"Damaged Diva"...

Irish Independent: Whitney and the tragic fall of a damaged diva

After 10 years of drug abuse, the diva is back on stage. But a shambolic performance proves she's no longer a star
By Ed Power, Tuesday April 20 2010

Whitney Houston was puzzled. "Why do you people take pictures and put it on that Tweety thing," said the '80s star, sweaty and bedraggled on the first of her three dates at Dublin's O2 (her final show is tonight). "Do you watch it at home later on?"

She was referring to the already-infamous YouTube footage from her concert in Birmingham last week, in which she commits grievous bodily harm on her most enduring hit, 'I Will Always Love You'. 'Crackney', as the gossip bloggers have dubbed her, gasped and croaked her way through the song.

Straining in vain for the high notes, the effects of 10 years of heavy crack cocaine use and an abusive marriage to Bobby Brown were all too evident (anti-drugs campaigners needn't bother with colourful phrases to deter the young from substance abuse -- just show them 'before' and 'after' pictures of Whitney).

In Brum, the crowd reacted to her performance in the age-old manner, by slow hand-clapping and booing (or at least some of them did -- eyewitness accounts suggest a wedge of those in attendance cheered for Whitney throughout). With the most high-profile dates of her tour to come, the question was: How would Dublin respond to another sub-par turn?

In fact, the O2 was a picture of politeness. Which is a surprise considering Houston's dishevelled state and the uneven nature of her performance. As in Birmingham, she clearly had trouble reaching for the sky-scraper notes that used to be her trademark.

Despite being on tour for some months, she appeared unsure as how to deliver 'I Will Always Love You'. Holding the mic out the room, Houston encouraged the audience to do the heavy lifting for her. Granted, she did take a tilt at the chorus at the end. Alas, what came out was the equivalent of someone scraping dirty nails across a chalky blackboard.

That was a high point compared to some of her antics. Unable, it appears, to get through a song without dissolving into giggles or whispers, Houston has clearly become an extremely eccentric individual.

At one point, she paid tribute to Michael Jackson, but instead of treating us to one of his hits, she mumbled at length about what a great man he was. Later she presented a young lady in the front row with a plastic bag stuffed with T-shirts. The sense was of seeing someone fall apart minute by minute.

For Houston, it has been a slow, steady decline. The daughter of a New Jersey preacher, Whitney first fell into drug use in the early '90s, following her marriage to R'n'B bad boy Bobby Brown. A megastar after the success of her first movie, The Bodyguard, she started using on an almost nightly basis. In an interview with Oprah Winfrey last year, Houston explained her favourite method of unwinding was smoking a blend of crack and marijuana.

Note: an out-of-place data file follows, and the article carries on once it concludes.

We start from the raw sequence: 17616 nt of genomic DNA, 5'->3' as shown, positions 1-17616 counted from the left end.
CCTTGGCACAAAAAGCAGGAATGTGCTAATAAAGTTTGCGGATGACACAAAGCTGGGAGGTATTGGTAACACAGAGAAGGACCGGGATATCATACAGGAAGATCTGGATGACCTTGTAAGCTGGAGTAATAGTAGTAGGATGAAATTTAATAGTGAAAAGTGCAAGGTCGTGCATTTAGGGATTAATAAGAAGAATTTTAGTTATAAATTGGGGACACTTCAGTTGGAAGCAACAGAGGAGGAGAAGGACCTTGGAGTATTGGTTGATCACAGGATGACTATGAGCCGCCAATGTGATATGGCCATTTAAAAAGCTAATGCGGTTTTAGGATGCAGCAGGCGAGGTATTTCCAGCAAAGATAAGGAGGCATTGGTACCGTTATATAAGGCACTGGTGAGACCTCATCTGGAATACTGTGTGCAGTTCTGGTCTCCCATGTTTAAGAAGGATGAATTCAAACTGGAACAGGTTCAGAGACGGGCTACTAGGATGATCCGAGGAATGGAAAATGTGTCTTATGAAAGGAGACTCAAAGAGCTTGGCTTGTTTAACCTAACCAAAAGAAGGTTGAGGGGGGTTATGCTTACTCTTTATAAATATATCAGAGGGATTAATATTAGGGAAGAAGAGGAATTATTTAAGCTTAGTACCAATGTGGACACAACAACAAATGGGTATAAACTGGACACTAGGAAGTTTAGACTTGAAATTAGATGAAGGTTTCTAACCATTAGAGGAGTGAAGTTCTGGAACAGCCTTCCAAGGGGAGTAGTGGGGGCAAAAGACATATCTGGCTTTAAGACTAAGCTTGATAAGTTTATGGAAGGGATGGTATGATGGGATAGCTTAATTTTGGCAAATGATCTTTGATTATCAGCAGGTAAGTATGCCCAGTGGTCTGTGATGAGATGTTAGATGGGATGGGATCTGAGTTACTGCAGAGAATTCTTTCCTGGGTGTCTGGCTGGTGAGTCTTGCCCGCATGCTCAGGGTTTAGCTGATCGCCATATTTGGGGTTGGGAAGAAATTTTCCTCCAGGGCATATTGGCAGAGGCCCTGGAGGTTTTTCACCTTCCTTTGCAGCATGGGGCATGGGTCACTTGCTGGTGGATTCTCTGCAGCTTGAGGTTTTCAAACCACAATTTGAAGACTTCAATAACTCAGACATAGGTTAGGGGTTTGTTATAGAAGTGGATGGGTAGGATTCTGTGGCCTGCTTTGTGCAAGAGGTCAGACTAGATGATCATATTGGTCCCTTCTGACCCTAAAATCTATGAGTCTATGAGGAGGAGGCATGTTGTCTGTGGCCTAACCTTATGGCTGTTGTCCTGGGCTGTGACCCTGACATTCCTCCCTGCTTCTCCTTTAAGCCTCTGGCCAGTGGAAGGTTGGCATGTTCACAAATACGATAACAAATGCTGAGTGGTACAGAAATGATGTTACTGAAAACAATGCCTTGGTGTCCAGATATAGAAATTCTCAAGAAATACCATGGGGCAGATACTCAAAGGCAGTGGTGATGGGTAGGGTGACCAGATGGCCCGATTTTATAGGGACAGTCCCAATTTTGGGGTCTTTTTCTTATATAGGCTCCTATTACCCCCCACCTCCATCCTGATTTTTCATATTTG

"You put (it in) your marijuana, you lace it, you roll it up and you smoke it," Houston said. "I had so much money and so much access to what I wanted."

Her drug abuse got so serious that her mother, soul singer Cissy Houston, even turned up at her house with a police escort in an attempt to have Houston go into rehab.

"She said 'either you do it my way or we'll go on TV and (say) you're gonna retire'."

In Dublin, nobody heckled at the final curtain. Not even those who had paid 106 for the best seats in the house. Houston had given us her best. The overwhelming feeling was sad bafflement at how far she had let herself go. Why boo someone who can't help them- selves?

She can count herself lucky because we have form when it comes to turning on a singer. As anyone who was at Cat Stevens's show last year will attest, few things are as blood-chilling as the sound of 10,000 punters getting antsy when a performer fails to live up to expectations (especially when said performer is charging a saucy 100 for the privilege of watching them).

In Stevens's case, it was naivety rather than the ravages of drug use that was the problem. Evidently the singer -- who now performs under his Muslim name Yusuf Islam -- thought The O2 would enjoy 40 minutes of his forthcoming West End musical. However, with Stevens absent from stage for close to 40 minutes, the audience wasn't slow about venting its displeasure.

Still, at least Stevens remained in full command of his musical gifts. The same cannot be said of Whitney, whose backing band closed the show, sans Houston, with her hit 'I'm Every Woman'.

Where does she go from here? Perhaps Whitney should concentrate on her studio work. Despite her diminishing vocals powers, her most recent album I Look To You was a surprisingly convincing comeback.

If nothing else, she still knows how to bash out a decent tune. The difficulty is that nowadays it's the live arena where artists make the bulk of their income.

To keep herself in the opulence to which she is accustomed, Whitney may well be back in Dublin sooner rather than later. Next time, we're bringing earplugs.

- Ed Power, Irish Independent



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